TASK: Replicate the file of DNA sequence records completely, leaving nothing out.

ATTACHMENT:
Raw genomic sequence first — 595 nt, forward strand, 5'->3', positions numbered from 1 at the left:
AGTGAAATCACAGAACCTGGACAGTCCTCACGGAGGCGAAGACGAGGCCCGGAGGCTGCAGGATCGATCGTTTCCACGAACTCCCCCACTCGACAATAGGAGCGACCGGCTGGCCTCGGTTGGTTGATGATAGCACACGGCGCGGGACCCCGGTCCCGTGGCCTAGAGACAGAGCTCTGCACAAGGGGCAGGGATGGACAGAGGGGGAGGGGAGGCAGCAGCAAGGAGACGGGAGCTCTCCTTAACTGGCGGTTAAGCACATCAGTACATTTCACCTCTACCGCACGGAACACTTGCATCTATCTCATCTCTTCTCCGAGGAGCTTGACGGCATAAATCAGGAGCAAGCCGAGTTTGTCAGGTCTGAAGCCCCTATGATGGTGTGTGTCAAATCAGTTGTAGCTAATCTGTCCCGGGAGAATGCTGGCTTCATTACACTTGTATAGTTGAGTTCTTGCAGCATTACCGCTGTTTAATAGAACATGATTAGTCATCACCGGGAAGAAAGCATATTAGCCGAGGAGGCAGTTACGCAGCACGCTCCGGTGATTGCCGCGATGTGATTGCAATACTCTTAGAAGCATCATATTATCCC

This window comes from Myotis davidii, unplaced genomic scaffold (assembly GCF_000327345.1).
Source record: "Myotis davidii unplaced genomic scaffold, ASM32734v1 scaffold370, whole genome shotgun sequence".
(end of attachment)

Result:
Raw genomic sequence first — 595 nt, forward strand, 5'->3', positions numbered from 1 at the left:
AGTGAAATCACAGAACCTGGACAGTCCTCACGGAGGCGAAGACGAGGCCCGGAGGCTGCAGGATCGATCGTTTCCACGAACTCCCCCACTCGACAATAGGAGCGACCGGCTGGCCTCGGTTGGTTGATGATAGCACACGGCGCGGGACCCCGGTCCCGTGGCCTAGAGACAGAGCTCTGCACAAGGGGCAGGGATGGACAGAGGGGGAGGGGAGGCAGCAGCAAGGAGACGGGAGCTCTCCTTAACTGGCGGTTAAGCACATCAGTACATTTCACCTCTACCGCACGGAACACTTGCATCTATCTCATCTCTTCTCCGAGGAGCTTGACGGCATAAATCAGGAGCAAGCCGAGTTTGTCAGGTCTGAAGCCCCTATGATGGTGTGTGTCAAATCAGTTGTAGCTAATCTGTCCCGGGAGAATGCTGGCTTCATTACACTTGTATAGTTGAGTTCTTGCAGCATTACCGCTGTTTAATAGAACATGATTAGTCATCACCGGGAAGAAAGCATATTAGCCGAGGAGGCAGTTACGCAGCACGCTCCGGTGATTGCCGCGATGTGATTGCAATACTCTTAGAAGCATCATATTATCCC

This window comes from Myotis davidii, unplaced genomic scaffold (assembly GCF_000327345.1).
Source record: "Myotis davidii unplaced genomic scaffold, ASM32734v1 scaffold370, whole genome shotgun sequence".